Wind has always been my least favorite weather condition.
When it snows, I can wear my warm furry boots.
When it rains, I can walk comfortably under my umbrella.
When it’s cold, I can bundle up in my down jacket and knitted cap.
But when it’s windy? I get blown around and my hair gets all messy.
And there’s nothing I can do about it.
Recently I took my dogs for a walk on a particularly windy morning, and though I was bundled up for the 30-degree weather, I started to get annoyed as my face was getting wind-whipped and raw. Trying to bring a bit of mindful acceptance to my situation, I focused on the trees, stripped of all their leafy protection and exposed to the elements, rocking and swaying with a steady dignity in the same winds I was silently cursing.
The trees weren’t getting mad at the wind.
After all, the trees hadn’t expected the morning to be still and peaceful, only to awaken to turbulence.
The trees weren’t telling each other that they couldn’t handle any more windy mornings, or that our block ALWAYS gets the windiest wind…. They were just there, hanging out in the wind.
I realized that perhaps these trees could teach me something about my aversion to wind:
It’s all about equanimity.
Equanimity is the Buddhist concept of evenness of mind, of mental composure even in the midst of challenging events and emotions. It’s not grasping to the present moment, or resisting the present moment. It is the ability to recognize and experience our thoughts and feelings without letting them knock us to the ground.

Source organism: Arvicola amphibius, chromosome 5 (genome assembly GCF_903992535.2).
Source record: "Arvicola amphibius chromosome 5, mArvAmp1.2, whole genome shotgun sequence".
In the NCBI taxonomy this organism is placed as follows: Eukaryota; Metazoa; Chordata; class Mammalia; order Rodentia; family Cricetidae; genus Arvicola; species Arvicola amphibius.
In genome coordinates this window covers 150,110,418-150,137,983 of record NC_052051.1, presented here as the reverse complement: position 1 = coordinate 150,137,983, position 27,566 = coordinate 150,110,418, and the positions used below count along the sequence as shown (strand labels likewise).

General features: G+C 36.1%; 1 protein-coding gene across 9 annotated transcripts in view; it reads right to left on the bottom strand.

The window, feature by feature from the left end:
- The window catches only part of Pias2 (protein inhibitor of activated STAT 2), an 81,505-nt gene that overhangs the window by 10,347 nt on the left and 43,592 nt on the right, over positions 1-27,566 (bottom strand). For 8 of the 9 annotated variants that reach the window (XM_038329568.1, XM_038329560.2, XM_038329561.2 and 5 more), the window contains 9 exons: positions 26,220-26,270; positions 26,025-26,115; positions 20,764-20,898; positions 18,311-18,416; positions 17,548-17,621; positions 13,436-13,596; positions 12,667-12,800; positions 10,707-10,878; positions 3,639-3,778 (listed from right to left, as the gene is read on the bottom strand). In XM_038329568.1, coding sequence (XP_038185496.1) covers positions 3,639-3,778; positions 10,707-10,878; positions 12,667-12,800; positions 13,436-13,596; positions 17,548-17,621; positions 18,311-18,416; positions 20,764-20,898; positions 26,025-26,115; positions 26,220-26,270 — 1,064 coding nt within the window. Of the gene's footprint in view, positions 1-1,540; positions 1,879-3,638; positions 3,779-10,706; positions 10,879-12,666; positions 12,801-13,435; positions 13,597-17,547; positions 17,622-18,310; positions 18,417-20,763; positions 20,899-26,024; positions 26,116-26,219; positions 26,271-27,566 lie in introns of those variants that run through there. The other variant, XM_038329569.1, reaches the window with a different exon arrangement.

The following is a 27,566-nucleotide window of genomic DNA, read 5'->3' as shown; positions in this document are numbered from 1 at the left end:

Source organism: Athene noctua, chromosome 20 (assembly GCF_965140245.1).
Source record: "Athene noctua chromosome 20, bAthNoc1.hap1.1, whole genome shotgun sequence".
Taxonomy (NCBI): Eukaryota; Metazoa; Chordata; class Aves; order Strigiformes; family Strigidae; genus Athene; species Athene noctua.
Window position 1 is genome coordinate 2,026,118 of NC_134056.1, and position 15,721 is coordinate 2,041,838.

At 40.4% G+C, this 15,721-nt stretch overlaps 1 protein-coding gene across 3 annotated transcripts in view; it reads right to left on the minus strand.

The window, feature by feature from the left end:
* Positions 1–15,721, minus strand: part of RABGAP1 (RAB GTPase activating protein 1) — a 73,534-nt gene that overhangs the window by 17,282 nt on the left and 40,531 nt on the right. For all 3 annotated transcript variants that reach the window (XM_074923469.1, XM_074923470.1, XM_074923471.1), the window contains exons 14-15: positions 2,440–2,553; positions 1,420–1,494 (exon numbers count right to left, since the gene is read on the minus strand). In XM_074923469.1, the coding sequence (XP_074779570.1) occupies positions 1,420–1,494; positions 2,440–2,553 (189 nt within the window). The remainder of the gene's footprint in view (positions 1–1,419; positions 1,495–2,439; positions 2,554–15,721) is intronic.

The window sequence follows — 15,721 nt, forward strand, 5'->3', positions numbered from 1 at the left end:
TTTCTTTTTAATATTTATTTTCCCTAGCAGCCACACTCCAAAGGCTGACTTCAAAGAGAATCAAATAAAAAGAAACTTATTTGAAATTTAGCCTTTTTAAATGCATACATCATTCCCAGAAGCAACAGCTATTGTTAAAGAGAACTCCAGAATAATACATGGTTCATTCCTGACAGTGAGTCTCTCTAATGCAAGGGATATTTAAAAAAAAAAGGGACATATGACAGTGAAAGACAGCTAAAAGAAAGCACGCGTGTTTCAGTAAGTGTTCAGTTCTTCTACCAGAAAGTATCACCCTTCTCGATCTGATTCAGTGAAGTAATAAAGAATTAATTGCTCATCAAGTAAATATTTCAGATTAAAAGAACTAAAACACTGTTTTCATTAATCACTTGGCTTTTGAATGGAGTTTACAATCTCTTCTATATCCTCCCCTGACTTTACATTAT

It’s the ability to shake and bend violently in the wind, yet always return to an upright posture.
I recalled a similar experience from a time I was on silent retreat in California, as I stared at the dry grass while drinking my morning coffee on a windy summer morning. These reeds, two thousand miles away from my neighborhood trees, shimmied and leaned, undulating to the rhythm of the wind, always regaining their balance — bending when moved, returning to stillness when the atmosphere quieted.
They weren’t upset that the wind was messing up my hair.
The grass can’t get mad at the wind — blowing things around is just what wind does.
But I sometimes get mad at the wind. I get angry when it wrecks my hairdo or takes my breath away or throws me off balance.
I, like the grass, am “only a reed.” Yet as seventeenth-century philosopher Blaise Pascal added, I am also “a thinking reed.” And therefore I think about why the wind has come to torment me, why it wants to ruin my day.
So the other morning, on my walk, I tried simply allowing the wind to be there. I didn’t think about why it came or how long it was going to stick around. I simply accepted it as part of the morning. I hadn’t anticipated a windy day, but I certainly couldn’t stop it, either.
Perhaps this is why so many writings about mindfulness reference waves and wind — they’re the weather conditions that catch us most by surprise, and remind us of how little about the world we control.
How much time do we spend trying to control the wind, rather than adjusting our sails?
There are many things that we do control, and we can take skillful action when it’s needed.
But we should probably make peace with the wind…. and all the other unexpected weather patterns and upheavals that mess up our carefully-styled hair and our carefully-laid plans.
Perhaps you like the wind… but I’m sure there’s something that you resist. For today, see if you can soften around it. You don’t have to like it, but just see what’s it’s like to not resist. See what it’s like to allow things to be just as they are.
The universe is change; our life is what our thoughts make it.”
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